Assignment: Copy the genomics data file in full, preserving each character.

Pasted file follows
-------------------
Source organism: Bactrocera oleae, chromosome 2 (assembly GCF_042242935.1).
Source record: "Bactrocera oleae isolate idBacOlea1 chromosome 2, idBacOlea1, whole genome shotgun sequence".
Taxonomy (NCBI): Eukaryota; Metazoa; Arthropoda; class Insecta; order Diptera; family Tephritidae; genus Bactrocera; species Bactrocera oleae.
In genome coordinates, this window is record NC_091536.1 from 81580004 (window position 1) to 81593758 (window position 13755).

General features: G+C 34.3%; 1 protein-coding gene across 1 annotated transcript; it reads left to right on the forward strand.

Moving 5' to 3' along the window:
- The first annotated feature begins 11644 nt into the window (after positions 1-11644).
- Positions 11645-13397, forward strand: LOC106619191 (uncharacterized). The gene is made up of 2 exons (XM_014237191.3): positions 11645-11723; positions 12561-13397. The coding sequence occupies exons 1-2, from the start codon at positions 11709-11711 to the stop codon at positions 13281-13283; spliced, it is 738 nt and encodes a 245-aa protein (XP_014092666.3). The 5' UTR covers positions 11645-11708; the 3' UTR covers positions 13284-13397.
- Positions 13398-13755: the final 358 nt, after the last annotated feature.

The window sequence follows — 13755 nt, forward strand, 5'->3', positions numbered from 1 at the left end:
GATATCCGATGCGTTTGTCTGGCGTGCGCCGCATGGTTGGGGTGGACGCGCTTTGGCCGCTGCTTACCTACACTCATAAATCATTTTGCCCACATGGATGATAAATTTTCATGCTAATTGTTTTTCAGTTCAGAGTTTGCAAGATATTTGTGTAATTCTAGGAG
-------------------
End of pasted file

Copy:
Source organism: Bactrocera oleae, chromosome 2 (assembly GCF_042242935.1).
Source record: "Bactrocera oleae isolate idBacOlea1 chromosome 2, idBacOlea1, whole genome shotgun sequence".
Taxonomy (NCBI): Eukaryota; Metazoa; Arthropoda; class Insecta; order Diptera; family Tephritidae; genus Bactrocera; species Bactrocera oleae.
In genome coordinates, this window is record NC_091536.1 from 81580004 (window position 1) to 81593758 (window position 13755).

General features: G+C 34.3%; 1 protein-coding gene across 1 annotated transcript; it reads left to right on the forward strand.

Moving 5' to 3' along the window:
- The first annotated feature begins 11644 nt into the window (after positions 1-11644).
- Positions 11645-13397, forward strand: LOC106619191 (uncharacterized). The gene is made up of 2 exons (XM_014237191.3): positions 11645-11723; positions 12561-13397. The coding sequence occupies exons 1-2, from the start codon at positions 11709-11711 to the stop codon at positions 13281-13283; spliced, it is 738 nt and encodes a 245-aa protein (XP_014092666.3). The 5' UTR covers positions 11645-11708; the 3' UTR covers positions 13284-13397.
- Positions 13398-13755: the final 358 nt, after the last annotated feature.

The window sequence follows — 13755 nt, forward strand, 5'->3', positions numbered from 1 at the left end:
GATATCCGATGCGTTTGTCTGGCGTGCGCCGCATGGTTGGGGTGGACGCGCTTTGGCCGCTGCTTACCTACACTCATAAATCATTTTGCCCACATGGATGATAAATTTTCATGCTAATTGTTTTTCAGTTCAGAGTTTGCAAGATATTTGTGTAATTCTAGGAG